The U.S. Centers for Disease Control and Prevention recently started testing for coronavirus exposure in asymptomatic people using serological tests — finger-prick blood tests to see if people have recovered from the virus by identifying antibodies in their blood. This differs from the nasal swab PCR (polymerase chain reaction) tests being used at drive-through sites across the Philadelphia region to diagnose those who currently have the virus.

Serological testing could identify people, most notably health-care workers, who could safely go back to work. It also could identify those who don’t have immunity so they can be first in line for a vaccine, which won’t be available for at least another year.

Last week, the U.S. Food and Drug Administration issued its first emergency use authorization for a serological test that can be done in certified labs. Other health-care companies are seeking government clearance for home kits that allow users to submit a scanned picture of their blood to doctors via their phones.

“We definitely want to know if people have antibodies to provide immunity, especially as we’re waiting for a vaccine,” said Kathleen Bachynski, an assistant professor in public health at Muhlenberg College. “That information is going to be crucial to inform our understanding of public health risk and the course of the pandemic."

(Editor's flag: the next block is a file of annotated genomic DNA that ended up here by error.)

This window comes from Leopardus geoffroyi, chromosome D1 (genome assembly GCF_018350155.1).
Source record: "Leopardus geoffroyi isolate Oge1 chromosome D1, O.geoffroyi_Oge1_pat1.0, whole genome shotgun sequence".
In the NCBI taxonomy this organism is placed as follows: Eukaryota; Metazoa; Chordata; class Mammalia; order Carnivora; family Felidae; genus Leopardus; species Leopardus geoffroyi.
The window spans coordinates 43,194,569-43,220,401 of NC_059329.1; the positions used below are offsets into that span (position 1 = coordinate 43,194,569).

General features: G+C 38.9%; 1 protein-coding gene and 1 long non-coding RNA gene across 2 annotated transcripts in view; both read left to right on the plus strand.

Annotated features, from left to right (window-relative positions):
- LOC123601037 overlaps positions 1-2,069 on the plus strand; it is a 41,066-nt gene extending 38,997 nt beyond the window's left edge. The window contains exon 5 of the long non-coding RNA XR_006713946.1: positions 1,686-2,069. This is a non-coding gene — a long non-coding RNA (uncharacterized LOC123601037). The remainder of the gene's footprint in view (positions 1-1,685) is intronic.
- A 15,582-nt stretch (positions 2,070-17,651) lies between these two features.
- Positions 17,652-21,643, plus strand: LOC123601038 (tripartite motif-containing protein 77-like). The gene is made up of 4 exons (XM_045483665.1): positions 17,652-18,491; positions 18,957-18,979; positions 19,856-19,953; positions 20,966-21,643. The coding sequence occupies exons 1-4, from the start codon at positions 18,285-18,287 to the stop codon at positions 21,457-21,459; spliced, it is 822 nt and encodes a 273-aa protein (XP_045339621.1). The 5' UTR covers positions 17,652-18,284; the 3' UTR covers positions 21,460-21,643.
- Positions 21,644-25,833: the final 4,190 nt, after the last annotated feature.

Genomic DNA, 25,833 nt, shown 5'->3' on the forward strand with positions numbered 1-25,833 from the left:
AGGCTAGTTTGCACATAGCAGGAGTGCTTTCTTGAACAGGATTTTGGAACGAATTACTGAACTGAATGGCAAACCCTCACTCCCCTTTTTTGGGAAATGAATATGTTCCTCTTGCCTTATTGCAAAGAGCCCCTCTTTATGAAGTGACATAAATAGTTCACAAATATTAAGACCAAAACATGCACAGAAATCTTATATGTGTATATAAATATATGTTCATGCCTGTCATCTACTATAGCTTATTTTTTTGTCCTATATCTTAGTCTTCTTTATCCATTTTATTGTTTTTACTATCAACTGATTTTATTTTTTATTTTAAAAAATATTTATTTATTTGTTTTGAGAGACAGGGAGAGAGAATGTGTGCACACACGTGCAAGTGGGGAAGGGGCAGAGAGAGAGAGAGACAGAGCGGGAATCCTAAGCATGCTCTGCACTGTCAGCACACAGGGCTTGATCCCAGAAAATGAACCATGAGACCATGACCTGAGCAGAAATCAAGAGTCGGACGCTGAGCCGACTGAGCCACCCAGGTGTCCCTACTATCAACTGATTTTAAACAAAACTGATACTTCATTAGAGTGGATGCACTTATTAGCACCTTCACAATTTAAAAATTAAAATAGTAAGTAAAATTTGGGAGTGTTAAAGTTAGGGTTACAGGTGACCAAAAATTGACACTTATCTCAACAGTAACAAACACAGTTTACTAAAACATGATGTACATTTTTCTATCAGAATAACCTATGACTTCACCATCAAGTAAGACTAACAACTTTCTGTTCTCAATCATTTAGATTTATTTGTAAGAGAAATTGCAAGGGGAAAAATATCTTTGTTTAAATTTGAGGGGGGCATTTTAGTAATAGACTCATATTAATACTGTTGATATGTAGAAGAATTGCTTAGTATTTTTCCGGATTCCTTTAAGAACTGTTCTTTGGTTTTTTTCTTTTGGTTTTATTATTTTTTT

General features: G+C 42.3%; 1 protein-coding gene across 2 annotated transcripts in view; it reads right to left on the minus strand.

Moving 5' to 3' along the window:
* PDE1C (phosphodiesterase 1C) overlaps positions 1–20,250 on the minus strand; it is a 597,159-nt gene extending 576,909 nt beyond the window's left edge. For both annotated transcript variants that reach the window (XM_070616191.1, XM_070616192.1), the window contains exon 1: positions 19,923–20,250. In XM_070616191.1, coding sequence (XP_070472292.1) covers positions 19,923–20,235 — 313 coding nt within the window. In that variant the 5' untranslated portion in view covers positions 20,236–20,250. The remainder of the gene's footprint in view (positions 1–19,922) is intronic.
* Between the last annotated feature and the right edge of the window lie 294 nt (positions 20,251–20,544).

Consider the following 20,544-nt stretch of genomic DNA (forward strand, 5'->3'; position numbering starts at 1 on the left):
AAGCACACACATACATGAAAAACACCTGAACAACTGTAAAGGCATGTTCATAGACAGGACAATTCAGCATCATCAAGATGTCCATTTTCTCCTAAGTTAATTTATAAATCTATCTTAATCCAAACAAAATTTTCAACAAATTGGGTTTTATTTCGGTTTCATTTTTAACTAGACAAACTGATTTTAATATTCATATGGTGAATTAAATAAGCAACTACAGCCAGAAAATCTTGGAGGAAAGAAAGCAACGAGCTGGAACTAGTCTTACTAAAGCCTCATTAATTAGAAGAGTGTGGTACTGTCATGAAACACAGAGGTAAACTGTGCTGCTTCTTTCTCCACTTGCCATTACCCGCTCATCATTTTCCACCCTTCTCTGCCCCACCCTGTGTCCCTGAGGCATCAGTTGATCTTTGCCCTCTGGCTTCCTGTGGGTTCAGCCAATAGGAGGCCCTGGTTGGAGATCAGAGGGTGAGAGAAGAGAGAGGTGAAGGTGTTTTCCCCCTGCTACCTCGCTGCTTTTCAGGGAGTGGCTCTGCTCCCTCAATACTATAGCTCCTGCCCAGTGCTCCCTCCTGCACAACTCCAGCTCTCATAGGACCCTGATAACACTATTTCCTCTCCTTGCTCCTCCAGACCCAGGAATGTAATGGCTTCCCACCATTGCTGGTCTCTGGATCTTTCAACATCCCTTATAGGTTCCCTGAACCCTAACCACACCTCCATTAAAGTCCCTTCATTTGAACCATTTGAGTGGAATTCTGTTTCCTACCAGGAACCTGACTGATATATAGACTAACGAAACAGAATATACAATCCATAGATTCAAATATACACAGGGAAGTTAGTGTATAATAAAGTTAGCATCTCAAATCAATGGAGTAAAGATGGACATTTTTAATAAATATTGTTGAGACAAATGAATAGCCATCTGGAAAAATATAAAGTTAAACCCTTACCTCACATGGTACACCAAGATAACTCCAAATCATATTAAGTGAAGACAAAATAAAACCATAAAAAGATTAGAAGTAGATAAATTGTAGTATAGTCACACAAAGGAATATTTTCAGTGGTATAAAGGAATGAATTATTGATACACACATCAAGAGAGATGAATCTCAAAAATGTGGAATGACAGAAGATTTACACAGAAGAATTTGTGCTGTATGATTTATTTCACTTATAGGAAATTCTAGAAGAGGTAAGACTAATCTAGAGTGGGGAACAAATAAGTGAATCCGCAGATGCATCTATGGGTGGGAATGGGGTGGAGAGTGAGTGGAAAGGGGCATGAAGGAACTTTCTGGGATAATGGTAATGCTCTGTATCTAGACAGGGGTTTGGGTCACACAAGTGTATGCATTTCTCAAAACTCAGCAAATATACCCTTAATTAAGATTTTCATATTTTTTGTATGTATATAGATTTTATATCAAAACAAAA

But before you search out serological testing so you can go back to work or start attending public gatherings again, know that there are many caveats to this type of test.

Infectious disease experts have cautioned that taking a serological test immediately after an infection may yield a false negative result, because the immune system has not had time to develop antibodies. Most people become positive for antibodies about 14 days after they start experiencing symptoms. People can also test positive if they have antibodies against a different coronavirus, like those that cause the common cold.

And while the tests can identify whether antibodies exist, there is no way to know how well those antibodies are working, health officials say. It’s also unclear whether an immune response can protect people like health-care workers who are exposed to larger “doses” of the virus.

Some countries, like Germany, are considering issuing “passes” to people who test positive for COVID-19 antibodies, which will allow them to go back to work. But those steps may be premature, as researchers don’t know how long immunity lasts, and can’t use serological tests to find out whether people who test positive for antibodies are still contagious.

“We still have a lot to learn about how immunity works and how accurate these tests are,” Bachynski said.

Given the unknowns, experts say the best approach, regardless of whether you think you’ve been infected, is to follow social distancing measures to avoid getting infected until a vaccine is approved and deployed.

“We are not yet at a point where we can confidently use this test for mass screening or to determine which members of the general public are or aren’t immune," Bachynski said. "In the meantime, we must continue social distancing measures and hand-washing as the best ways to reduce the spread of the virus.”